The Costs of Alphabet Soup for Mutual FundsIn mutual funds, share classes represent different ways of paying a financial advisor.
For Class A shares, think "all at once," because this is the traditional, up-front sales load. These days, that sales charge will take anywhere from 3 to 5.75 percent off the top of your investment.
For Class B shares, think "back-end costs," because the front-end load is gone, but you will pay a back-end fee if you sell the fund during the first few years. During the period when the surrender charge is in place -- typically four to six years -- you'll pay higher expenses than in an A share, with the difference basically being the compensation for your advisor. Once the back-end load phases out -- it typically starts at 4 to 6 percent and drops by roughly one point per year -- B shares typically convert into lower-cost A shares.
With Class C shares, think "costs, costs, and more costs." There is no load on the front or back end of your purchases, but the ongoing costs of holding the fund are higher forever. This is a good way to hold a fund for a short time, but it tends to be the most expensive over time. Sadly, many consumers miss that and are attracted to C shares -- and pushed toward them by advisors -- because it "feels" like there are no sales charges attached whatsoever.
While no one likes paying up-front sales charges, Class A shares are typically cheapest for a long-term shareholder and are the only ones with "breakpoints," discounts in the sales charge for investing more money. As you pass breakpoints -- which can start at anywhere from $25,000 to $100,000 depending on the firm and the fund -- an advisor who keeps selling you B shares is artificially inflating their payout.
Some fund firms have other share classes, often for retirement-plan investors or for their own payment plan with broker-dealers. Be sure you understand how it works and what it costs you.
Finally, many advisors put their clients in no-load funds, meaning shares with no sales charge whatsoever. Don't be fooled into thinking those advisors do not get their cut; they may not get paid directly from the fund company, but they're paid a percentage of the assets they manage for you.
Thus, if a financial planner charges 1 percent of assets under management and puts $10,000 of your money into Fund X, you may not be paying any direct sales charges for owning the fund, but the "true cost" of your fund ownership -- the expenses of the fund plus any and all advisory fees, sales charges, and commissions -- will be the fund's expense ratio plus the advisor's 1 percent. If the fund has an expense ratio equal to the average stock fund (1.4 percent), and its performance stays roughly flat, your true cost of ownership in the fund will be $240, the 1.4 percent of $10,000 that the fund takes to cover costs plus the $100 you paid the advisor to have that $10,000 under management.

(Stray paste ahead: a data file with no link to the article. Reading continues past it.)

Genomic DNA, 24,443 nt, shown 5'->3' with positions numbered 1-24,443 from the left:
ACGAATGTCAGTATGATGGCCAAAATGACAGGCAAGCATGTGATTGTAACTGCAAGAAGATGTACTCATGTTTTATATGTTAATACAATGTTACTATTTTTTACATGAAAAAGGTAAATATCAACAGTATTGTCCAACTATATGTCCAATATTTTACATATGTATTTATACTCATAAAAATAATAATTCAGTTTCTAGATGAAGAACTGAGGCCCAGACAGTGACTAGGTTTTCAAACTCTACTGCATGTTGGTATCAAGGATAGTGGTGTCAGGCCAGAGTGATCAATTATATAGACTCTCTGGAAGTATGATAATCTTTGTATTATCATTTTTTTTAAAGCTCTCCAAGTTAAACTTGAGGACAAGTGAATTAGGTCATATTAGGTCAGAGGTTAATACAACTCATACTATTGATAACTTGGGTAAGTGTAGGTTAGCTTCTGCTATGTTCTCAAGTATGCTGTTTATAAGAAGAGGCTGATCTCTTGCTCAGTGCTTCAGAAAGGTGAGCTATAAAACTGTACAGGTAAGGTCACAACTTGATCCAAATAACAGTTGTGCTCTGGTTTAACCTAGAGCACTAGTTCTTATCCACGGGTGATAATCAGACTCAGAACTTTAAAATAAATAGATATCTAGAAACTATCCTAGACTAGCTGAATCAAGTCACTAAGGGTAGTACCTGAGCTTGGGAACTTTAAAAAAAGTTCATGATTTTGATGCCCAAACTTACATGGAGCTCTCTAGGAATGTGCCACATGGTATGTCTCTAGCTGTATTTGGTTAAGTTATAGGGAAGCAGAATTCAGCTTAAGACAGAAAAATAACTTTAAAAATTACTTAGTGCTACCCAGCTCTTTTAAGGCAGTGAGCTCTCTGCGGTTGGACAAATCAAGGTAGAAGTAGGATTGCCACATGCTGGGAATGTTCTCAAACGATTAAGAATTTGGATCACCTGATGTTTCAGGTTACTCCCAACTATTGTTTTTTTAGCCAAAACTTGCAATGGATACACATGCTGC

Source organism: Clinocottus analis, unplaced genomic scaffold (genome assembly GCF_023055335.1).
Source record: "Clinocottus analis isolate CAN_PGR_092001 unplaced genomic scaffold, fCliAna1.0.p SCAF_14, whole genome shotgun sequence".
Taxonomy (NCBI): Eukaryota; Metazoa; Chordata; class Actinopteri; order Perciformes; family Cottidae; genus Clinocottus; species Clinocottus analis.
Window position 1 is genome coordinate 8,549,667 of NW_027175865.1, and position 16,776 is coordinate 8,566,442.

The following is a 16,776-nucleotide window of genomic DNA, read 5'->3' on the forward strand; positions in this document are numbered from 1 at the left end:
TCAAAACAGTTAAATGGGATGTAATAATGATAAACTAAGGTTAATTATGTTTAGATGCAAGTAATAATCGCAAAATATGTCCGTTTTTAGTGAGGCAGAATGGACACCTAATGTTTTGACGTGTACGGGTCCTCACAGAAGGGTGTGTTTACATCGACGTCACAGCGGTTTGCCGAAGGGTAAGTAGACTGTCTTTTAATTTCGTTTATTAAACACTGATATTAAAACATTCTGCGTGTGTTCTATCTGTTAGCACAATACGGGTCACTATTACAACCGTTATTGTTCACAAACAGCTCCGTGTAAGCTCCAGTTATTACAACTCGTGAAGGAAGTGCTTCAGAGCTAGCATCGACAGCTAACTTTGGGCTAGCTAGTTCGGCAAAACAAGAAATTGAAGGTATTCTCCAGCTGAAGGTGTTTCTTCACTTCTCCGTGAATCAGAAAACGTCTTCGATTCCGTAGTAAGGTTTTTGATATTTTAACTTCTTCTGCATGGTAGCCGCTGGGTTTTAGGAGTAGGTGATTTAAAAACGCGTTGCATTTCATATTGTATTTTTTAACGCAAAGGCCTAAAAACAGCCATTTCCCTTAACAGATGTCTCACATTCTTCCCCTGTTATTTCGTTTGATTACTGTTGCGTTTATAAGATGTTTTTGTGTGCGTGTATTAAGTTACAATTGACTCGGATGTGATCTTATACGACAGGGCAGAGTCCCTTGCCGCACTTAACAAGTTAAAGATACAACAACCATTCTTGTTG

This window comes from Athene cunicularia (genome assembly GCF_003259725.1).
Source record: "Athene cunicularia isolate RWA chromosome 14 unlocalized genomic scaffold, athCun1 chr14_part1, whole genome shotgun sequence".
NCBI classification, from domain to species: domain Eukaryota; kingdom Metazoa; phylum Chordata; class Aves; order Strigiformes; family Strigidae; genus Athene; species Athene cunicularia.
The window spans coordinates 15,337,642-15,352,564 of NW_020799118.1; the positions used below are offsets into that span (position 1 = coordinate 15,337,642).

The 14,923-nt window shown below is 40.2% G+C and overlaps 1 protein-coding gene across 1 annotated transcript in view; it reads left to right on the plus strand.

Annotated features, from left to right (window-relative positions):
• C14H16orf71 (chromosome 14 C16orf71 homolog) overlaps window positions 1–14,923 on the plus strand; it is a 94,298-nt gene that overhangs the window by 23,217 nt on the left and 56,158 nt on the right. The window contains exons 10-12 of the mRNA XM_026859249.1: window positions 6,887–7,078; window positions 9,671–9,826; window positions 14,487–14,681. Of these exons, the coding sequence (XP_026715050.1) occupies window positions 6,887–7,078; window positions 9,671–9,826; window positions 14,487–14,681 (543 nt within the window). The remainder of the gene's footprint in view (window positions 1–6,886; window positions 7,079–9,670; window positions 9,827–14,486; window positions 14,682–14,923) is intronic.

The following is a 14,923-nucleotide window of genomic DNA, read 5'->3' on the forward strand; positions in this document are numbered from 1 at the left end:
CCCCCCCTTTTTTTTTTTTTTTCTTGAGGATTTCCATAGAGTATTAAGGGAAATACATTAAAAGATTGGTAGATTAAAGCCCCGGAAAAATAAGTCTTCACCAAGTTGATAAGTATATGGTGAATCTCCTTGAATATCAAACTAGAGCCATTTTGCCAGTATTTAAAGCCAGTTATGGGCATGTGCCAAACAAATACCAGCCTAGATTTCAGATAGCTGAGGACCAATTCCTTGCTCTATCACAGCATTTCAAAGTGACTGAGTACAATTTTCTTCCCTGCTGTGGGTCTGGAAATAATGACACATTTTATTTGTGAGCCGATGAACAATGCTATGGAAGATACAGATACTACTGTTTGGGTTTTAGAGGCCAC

Method: Flat Fee/Hourly Rate
- How it works: You pay either a flat fee for service or an hourly wage based on the amount of time the advisor works with you or works on the services she provides you.
- Plusses: You pay only for what you need, and you know upfront how your costs will be calculated and what they are likely to be.
- Minuses: There are not many financial advisors who work on an hourly basis. Those that do typically give you the basics but let you implement the program itself; that's not good if you need help to turn an "action plan" into real action. The hourly fees are often jacked up -- expressly because an advisor would prefer to have an ongoing relationship -- so that the perceived cost benefit of paying this way disappears and paying a fee for assets under management becomes the most efficient means of getting advice.
- Possible conflicts: There are plenty of ways to pile on the hours, and there are unnecessary costs that can be built into a flat fee. Overall, however, paying a flat fee or an hourly wage has the fewest potential conflicts of interest.
- How it works: The advisor accepts commissions and fees from third parties in addition to fees charged against your assets. When you make a move that generates a third-party commission, you get a rebate for some or all of the monies the advisor receives. Industry-wide, this arrangement is not all that common.
- Plusses: Ideally, you get the best of both worlds here. You pay for unbiased advice -- as in a fee-only arrangement -- but if the move generates monies, your asset-management fee is reduced. It keeps the advisor interested in you both when she is selling you something and when she is simply giving you advice.
- Minuses: The fees are sometimes a bit higher than in a fee-only arrangement, because the advisor may have costs -- order processing, sales quotas, and more -- as a result of working with those commission-generating third parties. Some advisors do not give the customer a 100 percent rebate on the commissions they receive.
- Possible conflicts: If the advisor keeps some of the commissions, how can you be sure that the original advice was unbiased? You can't, and that removes much of the advantage you signed up for when you decided to go this route.
- For most people, the way you pay sales charges and commissions is less important than how much you pay. If you pay 1 percent of assets under management, and it winds up costing more than a transaction-based fee, then perhaps you need to accept that a commission set-up is better suited for you.
- No matter how an advisor is compensated, there are always going to be potential conflicts of interest. Be aware of them, look for them, avoid them.
- Paying more than you have to for advice is bad, but so is paying anything for bad advice. A good advisor who helps you reach your goals will be worth what you pay him or her; a bad advisor is a bad advisor at any price and in any fee structure.
By Chuck Jaffe